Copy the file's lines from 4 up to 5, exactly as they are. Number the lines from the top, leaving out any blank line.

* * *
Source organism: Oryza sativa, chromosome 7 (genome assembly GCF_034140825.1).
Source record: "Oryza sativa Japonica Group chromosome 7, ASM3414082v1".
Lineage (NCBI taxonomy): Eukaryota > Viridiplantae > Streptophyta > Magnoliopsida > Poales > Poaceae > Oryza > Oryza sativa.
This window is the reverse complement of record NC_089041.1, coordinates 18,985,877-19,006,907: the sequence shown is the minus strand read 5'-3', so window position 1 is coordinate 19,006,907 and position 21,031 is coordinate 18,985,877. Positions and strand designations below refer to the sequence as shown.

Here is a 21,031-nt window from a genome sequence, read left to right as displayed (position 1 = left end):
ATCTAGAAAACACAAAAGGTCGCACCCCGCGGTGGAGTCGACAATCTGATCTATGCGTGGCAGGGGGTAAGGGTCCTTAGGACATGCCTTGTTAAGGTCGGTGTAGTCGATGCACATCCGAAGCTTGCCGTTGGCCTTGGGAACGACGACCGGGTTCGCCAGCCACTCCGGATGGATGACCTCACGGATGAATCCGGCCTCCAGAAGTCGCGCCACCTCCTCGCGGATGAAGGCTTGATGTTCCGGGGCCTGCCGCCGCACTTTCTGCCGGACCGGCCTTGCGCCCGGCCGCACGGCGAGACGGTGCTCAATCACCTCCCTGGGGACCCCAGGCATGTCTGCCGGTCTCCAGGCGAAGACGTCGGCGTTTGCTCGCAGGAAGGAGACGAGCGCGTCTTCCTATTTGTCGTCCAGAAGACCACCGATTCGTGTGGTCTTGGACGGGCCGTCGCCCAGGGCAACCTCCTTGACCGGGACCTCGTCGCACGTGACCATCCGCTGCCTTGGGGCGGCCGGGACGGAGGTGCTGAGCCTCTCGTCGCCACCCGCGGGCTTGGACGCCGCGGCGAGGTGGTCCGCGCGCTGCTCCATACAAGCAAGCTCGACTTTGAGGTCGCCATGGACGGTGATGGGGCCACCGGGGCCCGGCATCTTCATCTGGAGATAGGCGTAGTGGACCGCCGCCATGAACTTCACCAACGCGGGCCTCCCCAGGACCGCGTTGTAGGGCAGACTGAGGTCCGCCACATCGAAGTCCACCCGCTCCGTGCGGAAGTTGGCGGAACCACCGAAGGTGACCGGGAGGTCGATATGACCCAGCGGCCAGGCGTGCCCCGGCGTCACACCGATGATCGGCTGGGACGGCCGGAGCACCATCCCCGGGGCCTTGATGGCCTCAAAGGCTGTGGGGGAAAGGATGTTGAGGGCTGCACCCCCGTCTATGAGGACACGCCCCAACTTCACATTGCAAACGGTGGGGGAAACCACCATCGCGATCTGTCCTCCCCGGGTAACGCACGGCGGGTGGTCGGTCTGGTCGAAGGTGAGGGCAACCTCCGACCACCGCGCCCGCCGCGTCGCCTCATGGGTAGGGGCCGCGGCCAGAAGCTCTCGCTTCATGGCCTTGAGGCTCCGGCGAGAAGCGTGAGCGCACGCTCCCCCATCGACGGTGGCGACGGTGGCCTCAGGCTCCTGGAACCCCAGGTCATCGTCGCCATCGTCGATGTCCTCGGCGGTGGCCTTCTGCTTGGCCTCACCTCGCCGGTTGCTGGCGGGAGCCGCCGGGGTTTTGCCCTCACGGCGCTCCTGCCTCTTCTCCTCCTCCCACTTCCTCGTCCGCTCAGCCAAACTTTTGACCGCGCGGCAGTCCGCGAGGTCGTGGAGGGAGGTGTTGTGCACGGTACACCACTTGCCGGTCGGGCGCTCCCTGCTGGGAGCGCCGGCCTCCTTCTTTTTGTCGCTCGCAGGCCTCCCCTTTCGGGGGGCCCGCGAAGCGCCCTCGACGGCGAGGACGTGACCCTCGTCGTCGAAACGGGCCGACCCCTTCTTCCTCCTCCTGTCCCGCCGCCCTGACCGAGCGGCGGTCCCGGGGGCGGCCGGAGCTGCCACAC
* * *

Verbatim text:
This window is the reverse complement of record NC_089041.1, coordinates 18,985,877-19,006,907: the sequence shown is the minus strand read 5'-3', so window position 1 is coordinate 19,006,907 and position 21,031 is coordinate 18,985,877. Positions and strand designations below refer to the sequence as shown.

Here is a 21,031-nt window from a genome sequence, read left to right as displayed (position 1 = left end):